New online journal *Re-public <*> has just
published the first* part* of its special issue "*Wiki politics*". The
issue explores how the use of new collaborative tools (wikis, blogs,
forums, mailing lists, podcasting, and videos) can transform the ways
politics are practiced. Articles include:

*McKenzie Wark: Gamer theory for collaborative knowledge production <*>

An interview with the author of *A Hacker's Manifesto* on how
wikipedia is an example of a new kind of social relation


*Geert Lovink - Theses on wiki politics
<* > Wikis reflect a culture of
pragmatic non-commitment, argues Geert Lovink. One edits, adds,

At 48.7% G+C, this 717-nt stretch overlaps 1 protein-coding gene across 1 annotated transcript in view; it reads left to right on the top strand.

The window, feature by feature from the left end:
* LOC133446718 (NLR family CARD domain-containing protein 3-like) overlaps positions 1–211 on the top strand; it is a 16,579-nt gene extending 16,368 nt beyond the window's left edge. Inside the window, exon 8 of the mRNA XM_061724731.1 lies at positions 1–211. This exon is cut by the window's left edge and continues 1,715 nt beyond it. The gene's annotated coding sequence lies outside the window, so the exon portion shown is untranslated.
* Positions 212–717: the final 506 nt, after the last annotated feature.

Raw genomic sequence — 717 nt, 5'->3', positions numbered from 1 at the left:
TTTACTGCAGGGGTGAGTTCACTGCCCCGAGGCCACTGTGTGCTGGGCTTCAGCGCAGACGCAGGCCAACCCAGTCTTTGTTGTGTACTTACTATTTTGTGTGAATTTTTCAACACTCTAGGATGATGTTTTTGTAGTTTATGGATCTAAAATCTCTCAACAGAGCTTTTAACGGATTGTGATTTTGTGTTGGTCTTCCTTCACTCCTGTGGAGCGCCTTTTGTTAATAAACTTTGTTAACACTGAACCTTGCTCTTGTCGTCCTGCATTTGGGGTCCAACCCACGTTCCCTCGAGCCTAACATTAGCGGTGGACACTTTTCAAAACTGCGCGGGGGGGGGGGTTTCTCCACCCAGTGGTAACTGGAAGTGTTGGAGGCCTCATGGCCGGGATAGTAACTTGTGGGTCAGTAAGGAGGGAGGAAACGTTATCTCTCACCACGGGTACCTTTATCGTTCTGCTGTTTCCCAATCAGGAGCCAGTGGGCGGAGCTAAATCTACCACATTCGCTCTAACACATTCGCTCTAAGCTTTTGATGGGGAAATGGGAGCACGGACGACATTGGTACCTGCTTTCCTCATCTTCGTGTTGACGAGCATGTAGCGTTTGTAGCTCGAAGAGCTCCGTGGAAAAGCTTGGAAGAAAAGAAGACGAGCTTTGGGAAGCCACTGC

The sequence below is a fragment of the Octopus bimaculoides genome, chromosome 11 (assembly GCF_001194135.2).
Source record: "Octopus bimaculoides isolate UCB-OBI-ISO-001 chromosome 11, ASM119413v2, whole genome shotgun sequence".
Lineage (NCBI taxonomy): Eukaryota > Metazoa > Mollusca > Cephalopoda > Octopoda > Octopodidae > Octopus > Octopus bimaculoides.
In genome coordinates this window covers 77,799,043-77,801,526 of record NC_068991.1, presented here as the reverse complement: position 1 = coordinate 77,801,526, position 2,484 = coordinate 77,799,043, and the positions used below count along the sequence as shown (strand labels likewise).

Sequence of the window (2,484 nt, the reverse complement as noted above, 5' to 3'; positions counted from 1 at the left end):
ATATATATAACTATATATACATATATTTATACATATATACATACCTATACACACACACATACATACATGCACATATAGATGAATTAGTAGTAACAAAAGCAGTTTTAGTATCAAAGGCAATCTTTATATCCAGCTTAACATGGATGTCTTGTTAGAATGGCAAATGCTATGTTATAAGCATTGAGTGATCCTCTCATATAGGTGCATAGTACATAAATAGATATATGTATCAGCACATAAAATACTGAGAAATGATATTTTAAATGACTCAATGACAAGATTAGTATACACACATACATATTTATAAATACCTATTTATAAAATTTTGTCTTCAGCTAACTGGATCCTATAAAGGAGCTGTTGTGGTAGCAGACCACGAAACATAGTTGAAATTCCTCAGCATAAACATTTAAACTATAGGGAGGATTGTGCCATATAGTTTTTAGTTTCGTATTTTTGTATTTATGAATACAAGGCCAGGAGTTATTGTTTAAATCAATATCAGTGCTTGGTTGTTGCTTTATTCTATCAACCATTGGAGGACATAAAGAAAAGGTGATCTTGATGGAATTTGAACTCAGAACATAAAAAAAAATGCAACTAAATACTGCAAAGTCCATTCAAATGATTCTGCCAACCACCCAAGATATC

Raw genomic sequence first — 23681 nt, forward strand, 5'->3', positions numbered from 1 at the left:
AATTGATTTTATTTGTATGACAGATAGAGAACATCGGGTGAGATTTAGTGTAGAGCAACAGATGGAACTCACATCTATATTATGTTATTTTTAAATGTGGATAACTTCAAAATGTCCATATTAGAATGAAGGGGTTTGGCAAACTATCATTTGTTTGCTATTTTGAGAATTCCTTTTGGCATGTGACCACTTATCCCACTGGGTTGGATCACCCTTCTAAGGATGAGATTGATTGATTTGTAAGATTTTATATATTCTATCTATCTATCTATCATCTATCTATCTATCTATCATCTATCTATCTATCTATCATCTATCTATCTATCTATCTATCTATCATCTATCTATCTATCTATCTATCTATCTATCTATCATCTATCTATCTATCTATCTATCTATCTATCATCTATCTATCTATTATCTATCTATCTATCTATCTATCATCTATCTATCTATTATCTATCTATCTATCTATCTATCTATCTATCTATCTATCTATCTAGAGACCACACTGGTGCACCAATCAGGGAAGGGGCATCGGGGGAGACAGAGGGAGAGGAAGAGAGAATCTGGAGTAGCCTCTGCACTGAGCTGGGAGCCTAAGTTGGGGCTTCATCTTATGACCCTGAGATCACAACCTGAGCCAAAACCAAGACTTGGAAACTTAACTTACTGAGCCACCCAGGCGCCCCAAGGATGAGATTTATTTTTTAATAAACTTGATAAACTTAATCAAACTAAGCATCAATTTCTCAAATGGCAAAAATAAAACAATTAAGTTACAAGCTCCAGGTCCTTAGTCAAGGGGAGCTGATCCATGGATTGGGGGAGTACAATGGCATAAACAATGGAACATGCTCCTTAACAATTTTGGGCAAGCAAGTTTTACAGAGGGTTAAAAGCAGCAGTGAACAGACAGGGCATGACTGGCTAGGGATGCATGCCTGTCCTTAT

deletes, changes and quits. Then it is time to stand up, get a coffee,
smoke a cigarette, talk on the phone or chats, and return to the
screen againÂ…


*Trebor Scholz - What the MySpace generation should know about working
for free* <>

MySpace addicts formulate comments, tag, rank, forward, read,
subscribe, re-post media, link, moderate, remix, share, collaborate,
favorite, and write. what kind of *labor* is this, asks Trebor Scholz?


 *Michel Bauwens - P2P politics, the state, and the renewal of the
emancipatory traditions* <> Michel
Bauwens explores the possibilities opened up by P2P projects for
progressive politics, arguing that they could present an alternative
to neoliberal privatization, and to the Blairite introduction of
private logics in the public sphere.


All articles of *Re-public *are published with a Creative Commons
license and can be re-printed freely, by acknowledging their source.

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